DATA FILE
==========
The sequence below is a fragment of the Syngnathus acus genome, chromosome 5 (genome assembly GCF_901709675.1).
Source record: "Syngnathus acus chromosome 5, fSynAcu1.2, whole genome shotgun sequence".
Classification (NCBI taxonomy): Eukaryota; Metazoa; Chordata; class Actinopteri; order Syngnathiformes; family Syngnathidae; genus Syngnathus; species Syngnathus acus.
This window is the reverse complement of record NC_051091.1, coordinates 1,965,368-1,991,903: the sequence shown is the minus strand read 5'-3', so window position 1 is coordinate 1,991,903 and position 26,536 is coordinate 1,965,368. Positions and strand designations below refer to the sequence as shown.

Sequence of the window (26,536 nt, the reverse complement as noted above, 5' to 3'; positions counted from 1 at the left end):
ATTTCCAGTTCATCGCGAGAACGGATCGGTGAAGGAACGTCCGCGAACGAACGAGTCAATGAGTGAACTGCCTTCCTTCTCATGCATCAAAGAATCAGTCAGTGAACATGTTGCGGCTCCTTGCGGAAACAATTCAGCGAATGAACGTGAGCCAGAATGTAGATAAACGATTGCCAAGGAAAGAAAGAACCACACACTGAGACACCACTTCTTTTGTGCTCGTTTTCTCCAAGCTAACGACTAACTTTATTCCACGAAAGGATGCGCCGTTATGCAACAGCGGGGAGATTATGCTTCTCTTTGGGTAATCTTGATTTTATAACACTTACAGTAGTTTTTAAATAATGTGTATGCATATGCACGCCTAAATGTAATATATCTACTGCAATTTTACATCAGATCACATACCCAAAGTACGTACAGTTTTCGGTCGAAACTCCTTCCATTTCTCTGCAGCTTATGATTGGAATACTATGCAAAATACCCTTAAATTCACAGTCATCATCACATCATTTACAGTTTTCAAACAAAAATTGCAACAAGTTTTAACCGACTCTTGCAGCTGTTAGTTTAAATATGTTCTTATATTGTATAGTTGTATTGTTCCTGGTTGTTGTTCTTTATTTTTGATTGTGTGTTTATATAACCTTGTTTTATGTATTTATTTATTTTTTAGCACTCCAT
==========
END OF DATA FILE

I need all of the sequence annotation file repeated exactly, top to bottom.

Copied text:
The sequence below is a fragment of the Syngnathus acus genome, chromosome 5 (genome assembly GCF_901709675.1).
Source record: "Syngnathus acus chromosome 5, fSynAcu1.2, whole genome shotgun sequence".
Classification (NCBI taxonomy): Eukaryota; Metazoa; Chordata; class Actinopteri; order Syngnathiformes; family Syngnathidae; genus Syngnathus; species Syngnathus acus.
This window is the reverse complement of record NC_051091.1, coordinates 1,965,368-1,991,903: the sequence shown is the minus strand read 5'-3', so window position 1 is coordinate 1,991,903 and position 26,536 is coordinate 1,965,368. Positions and strand designations below refer to the sequence as shown.

Sequence of the window (26,536 nt, the reverse complement as noted above, 5' to 3'; positions counted from 1 at the left end):
ATTTCCAGTTCATCGCGAGAACGGATCGGTGAAGGAACGTCCGCGAACGAACGAGTCAATGAGTGAACTGCCTTCCTTCTCATGCATCAAAGAATCAGTCAGTGAACATGTTGCGGCTCCTTGCGGAAACAATTCAGCGAATGAACGTGAGCCAGAATGTAGATAAACGATTGCCAAGGAAAGAAAGAACCACACACTGAGACACCACTTCTTTTGTGCTCGTTTTCTCCAAGCTAACGACTAACTTTATTCCACGAAAGGATGCGCCGTTATGCAACAGCGGGGAGATTATGCTTCTCTTTGGGTAATCTTGATTTTATAACACTTACAGTAGTTTTTAAATAATGTGTATGCATATGCACGCCTAAATGTAATATATCTACTGCAATTTTACATCAGATCACATACCCAAAGTACGTACAGTTTTCGGTCGAAACTCCTTCCATTTCTCTGCAGCTTATGATTGGAATACTATGCAAAATACCCTTAAATTCACAGTCATCATCACATCATTTACAGTTTTCAAACAAAAATTGCAACAAGTTTTAACCGACTCTTGCAGCTGTTAGTTTAAATATGTTCTTATATTGTATAGTTGTATTGTTCCTGGTTGTTGTTCTTTATTTTTGATTGTGTGTTTATATAACCTTGTTTTATGTATTTATTTATTTTTTAGCACTCCAT